The Kela are a Hindu community found in the state of Gujarat & Rajasthan in India. They are also known as Dhat Maheshwari .[1]

Origin

Kela's are found in the state of Odisha, pre-dominantly in and around a place called Patia near Bhubaneswar. The place opens up to the famous Chandaka jungle, house to varieties of snakes. The Kela if has come from the word Kala (Means Black in Odia) may have some history back to the Irula tribe. The Kela are a hunting and gathering community found in the district of Midnapore. They were traditionally involved in the catching of snakes, toads and birds, a profession considered derogatory by neighbouring communities. The word Kela has been derived from the word kala, which means unclean in Bengali. They are also known as Kharia Muslims, as they are said to be converts from the Kharia caste, and prefer to be known as Kharia.[2]

Present circumstances

The Kela have now entirely given up their traditional occupation, and the majority are now marginal farmers or sharecroppers. A significant minority are also involved in repairing locks, and now suitcases. The community is strictly endogamous, and marry close kin. They live in multi-caste villages, but occupy their distinct quarters, known as paras. The community are Sunni Muslims and speak Bengali language.[3]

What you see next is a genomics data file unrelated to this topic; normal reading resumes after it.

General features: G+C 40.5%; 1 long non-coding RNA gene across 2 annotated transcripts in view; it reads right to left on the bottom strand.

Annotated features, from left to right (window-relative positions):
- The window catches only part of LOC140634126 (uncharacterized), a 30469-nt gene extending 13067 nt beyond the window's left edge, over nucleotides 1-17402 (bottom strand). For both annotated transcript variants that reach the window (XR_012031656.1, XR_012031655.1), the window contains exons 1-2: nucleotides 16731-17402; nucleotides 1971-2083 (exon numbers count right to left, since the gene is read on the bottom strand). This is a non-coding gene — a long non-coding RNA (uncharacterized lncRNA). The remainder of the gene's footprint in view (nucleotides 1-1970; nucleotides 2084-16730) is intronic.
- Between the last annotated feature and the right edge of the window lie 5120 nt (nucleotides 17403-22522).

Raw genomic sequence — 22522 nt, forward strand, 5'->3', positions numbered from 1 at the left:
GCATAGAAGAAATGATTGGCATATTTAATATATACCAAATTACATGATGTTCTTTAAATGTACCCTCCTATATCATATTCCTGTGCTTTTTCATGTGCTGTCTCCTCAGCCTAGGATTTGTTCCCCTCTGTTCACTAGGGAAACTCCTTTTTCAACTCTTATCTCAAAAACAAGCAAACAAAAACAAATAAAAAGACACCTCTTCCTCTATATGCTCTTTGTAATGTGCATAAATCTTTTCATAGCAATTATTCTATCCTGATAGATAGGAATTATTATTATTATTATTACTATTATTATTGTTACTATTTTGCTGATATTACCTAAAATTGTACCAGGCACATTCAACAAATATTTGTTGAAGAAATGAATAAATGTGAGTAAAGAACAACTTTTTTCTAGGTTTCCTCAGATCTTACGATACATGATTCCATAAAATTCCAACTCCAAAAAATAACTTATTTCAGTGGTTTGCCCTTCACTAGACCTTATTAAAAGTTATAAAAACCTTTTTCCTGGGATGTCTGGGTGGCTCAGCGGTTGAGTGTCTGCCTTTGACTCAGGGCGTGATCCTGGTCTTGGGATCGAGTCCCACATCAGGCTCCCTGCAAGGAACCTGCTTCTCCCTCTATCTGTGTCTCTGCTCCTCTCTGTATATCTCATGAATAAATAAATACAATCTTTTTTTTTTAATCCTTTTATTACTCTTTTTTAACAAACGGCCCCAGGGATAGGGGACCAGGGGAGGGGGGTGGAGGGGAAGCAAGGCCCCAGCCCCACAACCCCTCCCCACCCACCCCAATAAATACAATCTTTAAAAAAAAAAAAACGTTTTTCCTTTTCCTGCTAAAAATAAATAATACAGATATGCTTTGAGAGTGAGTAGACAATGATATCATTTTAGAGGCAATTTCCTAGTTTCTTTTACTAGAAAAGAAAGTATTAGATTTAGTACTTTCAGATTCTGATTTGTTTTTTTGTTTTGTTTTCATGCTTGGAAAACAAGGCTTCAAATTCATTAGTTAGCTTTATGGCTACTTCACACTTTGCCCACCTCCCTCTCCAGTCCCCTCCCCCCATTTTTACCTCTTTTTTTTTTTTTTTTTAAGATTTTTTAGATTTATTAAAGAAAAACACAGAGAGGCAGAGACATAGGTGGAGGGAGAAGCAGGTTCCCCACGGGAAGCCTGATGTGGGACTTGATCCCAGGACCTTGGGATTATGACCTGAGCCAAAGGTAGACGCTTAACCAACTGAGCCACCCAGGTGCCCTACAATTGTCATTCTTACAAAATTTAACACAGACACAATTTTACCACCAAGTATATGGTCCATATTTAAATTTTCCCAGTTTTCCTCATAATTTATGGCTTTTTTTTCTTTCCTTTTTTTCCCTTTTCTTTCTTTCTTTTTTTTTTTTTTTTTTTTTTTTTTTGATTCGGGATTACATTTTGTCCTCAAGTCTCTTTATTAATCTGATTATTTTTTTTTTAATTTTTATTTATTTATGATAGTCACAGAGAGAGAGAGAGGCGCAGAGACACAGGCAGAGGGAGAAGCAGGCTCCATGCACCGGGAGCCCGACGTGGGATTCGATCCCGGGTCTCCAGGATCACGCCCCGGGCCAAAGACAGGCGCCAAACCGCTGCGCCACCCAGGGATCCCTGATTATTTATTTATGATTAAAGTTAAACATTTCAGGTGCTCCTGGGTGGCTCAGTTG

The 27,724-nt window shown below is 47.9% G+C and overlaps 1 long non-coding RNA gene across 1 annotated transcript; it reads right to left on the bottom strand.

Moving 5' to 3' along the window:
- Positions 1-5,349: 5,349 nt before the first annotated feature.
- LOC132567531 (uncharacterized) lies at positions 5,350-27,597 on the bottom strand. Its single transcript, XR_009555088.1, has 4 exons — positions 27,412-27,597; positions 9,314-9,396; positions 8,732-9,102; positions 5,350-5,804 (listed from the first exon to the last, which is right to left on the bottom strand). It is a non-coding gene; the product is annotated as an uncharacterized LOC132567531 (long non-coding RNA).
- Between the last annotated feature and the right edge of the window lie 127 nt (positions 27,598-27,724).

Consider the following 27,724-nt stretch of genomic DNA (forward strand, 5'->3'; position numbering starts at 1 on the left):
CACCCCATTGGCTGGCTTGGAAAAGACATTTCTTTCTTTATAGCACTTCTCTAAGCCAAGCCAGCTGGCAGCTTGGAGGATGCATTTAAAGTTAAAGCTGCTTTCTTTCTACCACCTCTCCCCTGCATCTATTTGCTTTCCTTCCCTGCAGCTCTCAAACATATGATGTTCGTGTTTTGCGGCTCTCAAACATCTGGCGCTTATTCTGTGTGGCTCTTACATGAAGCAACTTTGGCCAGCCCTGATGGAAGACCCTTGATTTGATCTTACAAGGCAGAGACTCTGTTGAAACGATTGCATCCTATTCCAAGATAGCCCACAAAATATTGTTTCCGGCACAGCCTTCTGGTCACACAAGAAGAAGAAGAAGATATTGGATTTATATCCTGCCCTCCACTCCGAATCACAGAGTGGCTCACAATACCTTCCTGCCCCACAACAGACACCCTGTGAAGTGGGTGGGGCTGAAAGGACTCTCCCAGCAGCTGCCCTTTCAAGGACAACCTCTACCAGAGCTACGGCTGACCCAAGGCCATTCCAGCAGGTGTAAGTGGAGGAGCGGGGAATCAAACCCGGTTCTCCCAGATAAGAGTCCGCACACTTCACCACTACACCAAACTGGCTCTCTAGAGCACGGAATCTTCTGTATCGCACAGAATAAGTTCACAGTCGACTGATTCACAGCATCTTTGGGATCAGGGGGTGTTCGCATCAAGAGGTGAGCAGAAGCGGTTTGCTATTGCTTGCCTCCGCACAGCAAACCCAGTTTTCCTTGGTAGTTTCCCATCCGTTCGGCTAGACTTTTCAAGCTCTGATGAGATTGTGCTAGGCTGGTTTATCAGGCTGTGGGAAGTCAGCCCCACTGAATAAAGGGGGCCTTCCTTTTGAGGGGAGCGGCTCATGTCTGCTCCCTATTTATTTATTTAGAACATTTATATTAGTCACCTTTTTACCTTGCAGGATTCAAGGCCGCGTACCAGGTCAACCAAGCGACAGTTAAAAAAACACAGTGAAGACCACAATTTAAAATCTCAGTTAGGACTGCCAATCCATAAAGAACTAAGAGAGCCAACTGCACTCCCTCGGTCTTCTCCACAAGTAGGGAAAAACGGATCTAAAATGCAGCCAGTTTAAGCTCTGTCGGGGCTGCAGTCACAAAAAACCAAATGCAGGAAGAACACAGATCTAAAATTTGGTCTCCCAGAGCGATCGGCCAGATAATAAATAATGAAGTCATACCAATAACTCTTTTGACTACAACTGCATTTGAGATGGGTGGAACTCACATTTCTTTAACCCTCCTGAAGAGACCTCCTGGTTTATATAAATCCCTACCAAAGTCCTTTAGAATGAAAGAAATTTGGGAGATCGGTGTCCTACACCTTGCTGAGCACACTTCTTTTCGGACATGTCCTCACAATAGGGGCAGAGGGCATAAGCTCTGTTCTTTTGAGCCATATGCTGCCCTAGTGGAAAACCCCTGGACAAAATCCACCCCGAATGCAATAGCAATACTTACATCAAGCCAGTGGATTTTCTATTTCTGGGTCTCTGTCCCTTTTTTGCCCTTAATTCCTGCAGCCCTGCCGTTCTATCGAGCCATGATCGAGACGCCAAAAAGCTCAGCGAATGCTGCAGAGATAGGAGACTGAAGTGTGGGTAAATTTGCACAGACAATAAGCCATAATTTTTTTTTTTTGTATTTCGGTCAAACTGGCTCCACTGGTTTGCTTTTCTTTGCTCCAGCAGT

See also

References

  1. ^ Marginal Hindu Communities in India edited by Dr Harsh kela pages 424-436
  2. ^ Marginal Muslim Communities in India edited by M.K.A Siddiqui pages 424-436
  3. ^ Marginal Muslim Communities in India edited by M.K.A Siddiqui pages 424-436